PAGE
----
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Apologies, this has surely been answered but not in language I can understand. I have a cooling fan, connected to a Niles AC3 (a voltage triggered power strip), which is connected to the 12V turn on lead of an audio receiver. When the receiver is powered on, the power strip is active and powers the fan, a DC fan that runs off of a mobile phone type transformer to USB. It is in a closet with my computer. Usually that stays cool enough, but using for extended periods creates a lot of heat. Is there a switch I can buy so that if my receiver is off, I can manually switch on the fan? I've been looking at some solutions, usually for generators or nautical applications. Saw the thread below on using a three way switch, but do not know if that would work for this.

My ideal solution would just be a switch I can flip when the receiver is off but I want the fan on.

Any suggestions or links very welcome. https://www.garagejournal.com/forum/archive/index.php/t-248408.html

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  • \$\begingroup\$ Sorry, we don't provide recommendations for specific products, such as "a switch I can buy". \$\endgroup\$ Apr 14 '20 at 20:17
  • \$\begingroup\$ It is hard to imagine your setup from your words alone. Could you provide a picture of your setup and possibly a wiring diagram, because it is hard to understand what exactly do you have, where and how. You keep losing me in your description. (By the way, hello to Sacramento! I have been there for some time.) \$\endgroup\$ Apr 14 '20 at 20:36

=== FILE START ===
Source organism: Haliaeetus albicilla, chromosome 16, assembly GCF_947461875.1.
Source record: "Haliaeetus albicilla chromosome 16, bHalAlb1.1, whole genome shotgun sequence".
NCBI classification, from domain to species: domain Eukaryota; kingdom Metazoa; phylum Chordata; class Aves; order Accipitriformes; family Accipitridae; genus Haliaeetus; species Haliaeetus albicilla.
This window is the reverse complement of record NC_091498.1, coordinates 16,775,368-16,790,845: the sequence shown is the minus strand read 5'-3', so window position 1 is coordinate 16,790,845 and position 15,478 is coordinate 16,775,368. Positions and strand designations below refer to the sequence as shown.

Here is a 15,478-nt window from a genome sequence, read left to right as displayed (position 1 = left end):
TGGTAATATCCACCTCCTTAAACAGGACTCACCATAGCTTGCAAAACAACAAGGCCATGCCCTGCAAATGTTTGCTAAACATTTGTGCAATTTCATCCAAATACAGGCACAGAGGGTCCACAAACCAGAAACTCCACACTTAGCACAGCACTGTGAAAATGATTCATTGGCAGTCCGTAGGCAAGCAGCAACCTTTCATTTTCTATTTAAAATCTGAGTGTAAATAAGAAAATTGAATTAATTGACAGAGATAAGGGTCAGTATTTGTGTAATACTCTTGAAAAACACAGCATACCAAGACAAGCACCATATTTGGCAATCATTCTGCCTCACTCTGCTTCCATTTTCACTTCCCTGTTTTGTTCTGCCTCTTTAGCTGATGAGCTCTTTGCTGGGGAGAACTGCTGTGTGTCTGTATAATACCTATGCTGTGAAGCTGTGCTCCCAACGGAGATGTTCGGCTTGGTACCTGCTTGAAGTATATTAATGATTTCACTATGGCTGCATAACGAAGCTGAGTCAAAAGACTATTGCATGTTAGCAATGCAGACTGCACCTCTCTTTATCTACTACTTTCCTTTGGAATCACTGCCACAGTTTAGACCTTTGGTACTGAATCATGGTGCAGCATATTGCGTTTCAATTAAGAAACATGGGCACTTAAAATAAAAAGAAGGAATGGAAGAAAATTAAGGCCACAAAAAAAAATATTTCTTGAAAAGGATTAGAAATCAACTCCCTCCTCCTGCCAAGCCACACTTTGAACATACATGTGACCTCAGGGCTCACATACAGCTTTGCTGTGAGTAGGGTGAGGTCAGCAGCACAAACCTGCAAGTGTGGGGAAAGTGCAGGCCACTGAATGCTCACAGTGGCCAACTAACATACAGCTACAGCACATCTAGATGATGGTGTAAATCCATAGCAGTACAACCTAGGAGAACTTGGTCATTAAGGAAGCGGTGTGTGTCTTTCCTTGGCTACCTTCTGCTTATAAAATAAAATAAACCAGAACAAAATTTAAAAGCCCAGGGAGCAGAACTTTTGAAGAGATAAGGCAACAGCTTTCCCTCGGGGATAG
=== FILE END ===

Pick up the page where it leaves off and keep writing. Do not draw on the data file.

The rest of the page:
• \$\begingroup\$ @ElliotAlderson, the question actually is asking about the existence of a product and has a yes/no answer ... the OP did not ask where to buy \$\endgroup\$
    – jsotola
    Apr 14 '20 at 21:38
  • \$\begingroup\$ @ElliotAldersonI Thank you for your reply, am not looking for a specific brand/model, just something to get the job done without having to build something. \$\endgroup\$
    – johnsuhr
    Apr 14 '20 at 21:46
  • \$\begingroup\$ @EdinFifić Thank you for your reply, please see the following links drive.google.com/file/d/1ixW-hJMW5DUG20tg7XOY4lWJEGya3Dze/…, drive.google.com/file/d/10Aj7Be8VlVpsA4__rd4am-EgwvBVH1n_/… \$\endgroup\$
    – johnsuhr
    Apr 14 '20 at 22:06
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Thanks to your drawings and an image I have found elsewhere of the insides of your controlled outlet, I got a very simple solution for you.
Here is the image with my suggestion:
enter image description here

Basically, all you have to do is bring out 2 wires (in a single cable, for safety, reliability and convenience) and connect them to a plain 120V switch (get whichever one you like in a store).
If you don't want to go inside the box and mess with it, you could use two 120V power cords with plugs on one end, strip them on the other end, and connect their live (hot wire, black color) wires to the switch. One plug has to be plugged into the non-switched outlet and the other one in any of the remaining 2.
MAKE SURE THAT BOTH WIRES GOING TO THE SWITCH ARE THE HOT SIDE, SO THAT YOU DON'T MAKE A SHORT FROM HOT TO NEUTRAL!
This second method would leave you with only one, switched, outlet and you would need 2 cables/cords instead of one, but you wouldn't need to go inside the box.

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Oh I had to post an answer (not a comment) to show inline photos. Doh. proposed solution

6 pole, 3way toggle

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  • \$\begingroup\$ Great drawing skills! :) \$\endgroup\$ Apr 16 '20 at 18:12
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    \$\begingroup\$ @EdinFifić Thank you, only took me about 13 tries to not mess up! Getting hot in Sacramento, good thing I'm starting this now. \$\endgroup\$
    – johnsuhr
    Apr 17 '20 at 0:33

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